The cover of the Boston Broad Brim, publication of the Boston Meeting, dating from January 1884
By Kara Flynn
This month I have decided to share a fun and rather mysterious item that I unearthed during my cataloging adventures. Working with materials that can be up to three hundred plus years old, I often come across things that I find funny, but which were written in all seriousness at the time. As a result, I was initially confused when I came across an intentionally satirical piece this past month.
The piece I am referring to is Volume 1 of the “Boston Broad Brim,” written in January of 1884. Broad Brim hats, like the one featured on the cover of the publication, were traditionally worn by plain clothes-wearing Quakers. The inside cover of the “Boston Broad Brim” reads as follows: “The Boston Broad Brim is published Semi-Occasionally for the benefit of the Boston Meeting. It is the official Organ of the Whittier Association. Subscription price, one acceptable contribution.” An editorial inside explains how the Boston Broad Brim came to be:
The Boston Broad Brim makes her first appearance before you tonight. She was formerly known to you as the Highland Hall News, a weakly paper. But, as often happens to the weaklier sex at a certain period of life, she has changed her name. The days of her youth are past. her growth may be considered somewhat precocious, yet she no longer roams in the broad meadows, no more by the brooke where the swan play to gather flowers or wander in the Woods where the hawkes build their nests to act out the part of a Nutter.
If our paper has become a bride, you naturally look about for her bride groom. There is none. Sad is the fact but nevertheless true. Mr. Boston Broad-brim has departed to that home whence no traveller returns, and she who now hears his name is a poor lone widow. Widows when young like ours are proverbially dangerous. But we beg you not to regard her as such. You will find her moody, sometimes saucy, and coquettish, sometimes “smiley round the lips and teary round the lashes,” but in the end agreeable and pleasing. If she hits anyone, you must forgive her, for it is a way widows have. She will appear in your midst semi-occasionally, to solicit contributions for her support, or better still a permanent Holder. She is a very desirable acquisition as a companion as she brings with her no small Frye. Try her and you will find her worth her weight in Gould!
The rest of the volume includes excerpts for a “Chronicle” of Massachusetts, written in an almost biblical style, which explains the history of Massachusetts, “A Paraphrase of the Eighth Idyl of Theocrates,” a parody of the Idylls of Theocritus, and a satirical account of “The Miracle, translated from the German.” In addition to these pieces, the Broad Brim has a section for “Notices,” and one for “Conundrums,” which act as a combination joke column/want ad/lost and found notice board.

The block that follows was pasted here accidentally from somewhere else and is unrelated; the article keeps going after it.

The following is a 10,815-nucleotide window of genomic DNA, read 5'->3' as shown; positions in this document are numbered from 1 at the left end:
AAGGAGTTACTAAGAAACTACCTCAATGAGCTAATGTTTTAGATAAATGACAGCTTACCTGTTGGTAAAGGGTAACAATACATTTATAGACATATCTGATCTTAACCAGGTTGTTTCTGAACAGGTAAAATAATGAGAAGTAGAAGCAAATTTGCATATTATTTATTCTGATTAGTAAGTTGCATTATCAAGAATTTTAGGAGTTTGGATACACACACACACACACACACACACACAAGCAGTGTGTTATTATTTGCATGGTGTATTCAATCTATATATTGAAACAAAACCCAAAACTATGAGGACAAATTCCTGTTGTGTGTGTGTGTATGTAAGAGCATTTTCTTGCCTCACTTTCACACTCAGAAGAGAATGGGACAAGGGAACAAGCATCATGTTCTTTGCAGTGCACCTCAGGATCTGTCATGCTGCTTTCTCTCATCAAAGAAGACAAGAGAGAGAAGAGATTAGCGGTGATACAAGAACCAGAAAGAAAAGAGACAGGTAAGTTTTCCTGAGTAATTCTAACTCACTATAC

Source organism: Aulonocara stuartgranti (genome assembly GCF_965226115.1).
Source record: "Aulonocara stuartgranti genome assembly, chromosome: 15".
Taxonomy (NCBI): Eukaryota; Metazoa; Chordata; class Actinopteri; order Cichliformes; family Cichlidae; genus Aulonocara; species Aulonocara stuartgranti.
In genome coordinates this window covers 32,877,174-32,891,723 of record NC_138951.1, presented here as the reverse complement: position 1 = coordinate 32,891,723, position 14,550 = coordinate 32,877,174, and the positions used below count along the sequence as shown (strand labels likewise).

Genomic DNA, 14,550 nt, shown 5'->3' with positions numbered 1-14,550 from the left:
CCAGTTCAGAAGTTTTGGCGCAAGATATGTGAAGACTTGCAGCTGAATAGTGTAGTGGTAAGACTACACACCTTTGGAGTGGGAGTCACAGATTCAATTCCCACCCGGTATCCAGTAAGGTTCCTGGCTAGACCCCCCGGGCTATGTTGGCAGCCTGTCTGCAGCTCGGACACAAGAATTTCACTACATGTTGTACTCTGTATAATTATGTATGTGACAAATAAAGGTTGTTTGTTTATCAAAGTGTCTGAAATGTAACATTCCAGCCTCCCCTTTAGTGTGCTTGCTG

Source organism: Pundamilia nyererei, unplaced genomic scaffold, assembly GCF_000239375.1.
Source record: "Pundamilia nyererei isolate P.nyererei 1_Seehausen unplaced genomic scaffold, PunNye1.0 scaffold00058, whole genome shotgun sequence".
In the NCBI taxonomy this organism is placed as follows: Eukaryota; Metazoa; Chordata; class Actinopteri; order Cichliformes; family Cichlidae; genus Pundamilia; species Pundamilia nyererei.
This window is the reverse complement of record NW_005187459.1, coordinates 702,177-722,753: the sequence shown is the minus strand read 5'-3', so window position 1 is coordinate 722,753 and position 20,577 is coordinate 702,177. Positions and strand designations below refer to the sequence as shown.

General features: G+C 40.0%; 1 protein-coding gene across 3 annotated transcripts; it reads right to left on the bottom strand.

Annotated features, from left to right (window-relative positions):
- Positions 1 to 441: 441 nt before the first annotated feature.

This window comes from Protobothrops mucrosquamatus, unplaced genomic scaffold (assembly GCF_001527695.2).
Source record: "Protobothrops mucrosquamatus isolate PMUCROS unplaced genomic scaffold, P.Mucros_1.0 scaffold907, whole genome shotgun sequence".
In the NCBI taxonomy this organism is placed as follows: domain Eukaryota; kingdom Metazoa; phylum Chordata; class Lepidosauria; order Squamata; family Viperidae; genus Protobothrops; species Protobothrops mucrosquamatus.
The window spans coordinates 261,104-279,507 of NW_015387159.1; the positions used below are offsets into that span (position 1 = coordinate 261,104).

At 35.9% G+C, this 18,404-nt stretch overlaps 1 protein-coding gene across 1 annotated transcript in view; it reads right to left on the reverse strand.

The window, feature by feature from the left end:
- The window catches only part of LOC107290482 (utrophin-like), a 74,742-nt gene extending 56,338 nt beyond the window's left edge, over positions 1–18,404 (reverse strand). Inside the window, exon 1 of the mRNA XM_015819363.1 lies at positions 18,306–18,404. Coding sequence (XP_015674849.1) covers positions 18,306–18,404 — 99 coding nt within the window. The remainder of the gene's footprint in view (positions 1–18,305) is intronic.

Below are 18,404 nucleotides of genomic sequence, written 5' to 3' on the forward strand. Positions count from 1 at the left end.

Intrigued by this paper, I attempted to do some research on the matter, and mostly failed to find any verifiable information. I could not find anything about the Boston Broad Brim, or about the so-called “Whittier Association.” As such, I now open myself to wild speculation. The “Boston Broad Brim” has been attributed by a past archivist as belonging to George A. Barton, and though I haven’t been able to verify this, it seems plausible that he may have been a contributor or at least a reader of the “Boston Broad Brim.” George Aaron Barton (1859-1942) was originally from Quebec, Canada, and was educated at Haverford College, where he was the editor of the Haverfordian, and from which he graduated in 1882. From 1884-1889, Barton taught at Friends School in Providence, R.I., and received his PH. D. from Harvard in 1891. He later went on to teach at Haverford College (1891-1895) and at Bryn Mawr College (1904-1920). It is possible then that Barton may have been involved with the Broad Brim while working on his Ph.D. at Harvard. Barton’s involvement with the Haverfordian is telling-- the Haverfordian was initially conceived as a literary magazine composed of student submissions, and was often satirical in nature. His connection to the Philadelphia area is also important, as Volume 1 of the Broad Brim includes “The Philadelphia Broad Brim’s Greeting to its Boston Namesake.”
Additionally, you may have noticed that certain words from “The Editorial” are capitalized and underlined for no apparent reason. It is my theory that these are the names of the other contributors/creators of the Broad Brim--Woods, Nutter, Holder, and Gould. Of course, if this is true, then I would wonder why Barton’s name is not included. However, if he was just a reader or supporter of the Broad Brim, then his name would not have been included in the coded editorial.
During my wild speculation and conspiracy style theorizing about the “Boston Broad Brim,” I tossed out the idea of a Quaker secret society at Harvard to Mary, our Curator of Quaker Collections. Though she could neither confirm nor deny the existence of such a society, she did say she believed the Boston Broad Brim to be a product of “an inside joke ” among a group of Quaker friends. As our resident expert on the topic of Quakers and Quakerism, I take this statement to be accurate and based in factual evidence.